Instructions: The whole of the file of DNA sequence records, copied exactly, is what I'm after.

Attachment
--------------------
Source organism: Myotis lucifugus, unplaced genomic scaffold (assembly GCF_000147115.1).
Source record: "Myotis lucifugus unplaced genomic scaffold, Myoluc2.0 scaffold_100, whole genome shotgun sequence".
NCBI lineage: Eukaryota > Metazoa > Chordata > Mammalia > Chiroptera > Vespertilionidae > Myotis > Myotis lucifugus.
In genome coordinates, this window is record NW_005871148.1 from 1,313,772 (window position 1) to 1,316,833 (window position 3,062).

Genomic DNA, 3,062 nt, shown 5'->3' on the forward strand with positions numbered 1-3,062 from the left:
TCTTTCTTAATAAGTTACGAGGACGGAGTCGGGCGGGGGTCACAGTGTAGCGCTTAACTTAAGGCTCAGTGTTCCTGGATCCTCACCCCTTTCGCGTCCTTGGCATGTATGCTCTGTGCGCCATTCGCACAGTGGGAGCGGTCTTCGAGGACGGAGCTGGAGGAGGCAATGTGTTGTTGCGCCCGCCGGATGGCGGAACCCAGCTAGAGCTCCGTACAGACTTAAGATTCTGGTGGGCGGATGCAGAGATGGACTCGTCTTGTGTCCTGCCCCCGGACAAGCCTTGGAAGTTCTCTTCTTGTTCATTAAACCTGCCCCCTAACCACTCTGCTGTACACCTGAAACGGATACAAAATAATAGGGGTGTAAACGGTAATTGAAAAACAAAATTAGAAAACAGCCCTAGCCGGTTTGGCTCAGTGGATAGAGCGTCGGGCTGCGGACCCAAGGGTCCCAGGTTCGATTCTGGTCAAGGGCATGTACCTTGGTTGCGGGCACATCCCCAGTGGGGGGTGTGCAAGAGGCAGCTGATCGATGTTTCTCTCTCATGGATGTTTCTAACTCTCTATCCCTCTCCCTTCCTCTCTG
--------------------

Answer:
Source organism: Myotis lucifugus, unplaced genomic scaffold (assembly GCF_000147115.1).
Source record: "Myotis lucifugus unplaced genomic scaffold, Myoluc2.0 scaffold_100, whole genome shotgun sequence".
NCBI lineage: Eukaryota > Metazoa > Chordata > Mammalia > Chiroptera > Vespertilionidae > Myotis > Myotis lucifugus.
In genome coordinates, this window is record NW_005871148.1 from 1,313,772 (window position 1) to 1,316,833 (window position 3,062).

Genomic DNA, 3,062 nt, shown 5'->3' on the forward strand with positions numbered 1-3,062 from the left:
TCTTTCTTAATAAGTTACGAGGACGGAGTCGGGCGGGGGTCACAGTGTAGCGCTTAACTTAAGGCTCAGTGTTCCTGGATCCTCACCCCTTTCGCGTCCTTGGCATGTATGCTCTGTGCGCCATTCGCACAGTGGGAGCGGTCTTCGAGGACGGAGCTGGAGGAGGCAATGTGTTGTTGCGCCCGCCGGATGGCGGAACCCAGCTAGAGCTCCGTACAGACTTAAGATTCTGGTGGGCGGATGCAGAGATGGACTCGTCTTGTGTCCTGCCCCCGGACAAGCCTTGGAAGTTCTCTTCTTGTTCATTAAACCTGCCCCCTAACCACTCTGCTGTACACCTGAAACGGATACAAAATAATAGGGGTGTAAACGGTAATTGAAAAACAAAATTAGAAAACAGCCCTAGCCGGTTTGGCTCAGTGGATAGAGCGTCGGGCTGCGGACCCAAGGGTCCCAGGTTCGATTCTGGTCAAGGGCATGTACCTTGGTTGCGGGCACATCCCCAGTGGGGGGTGTGCAAGAGGCAGCTGATCGATGTTTCTCTCTCATGGATGTTTCTAACTCTCTATCCCTCTCCCTTCCTCTCTG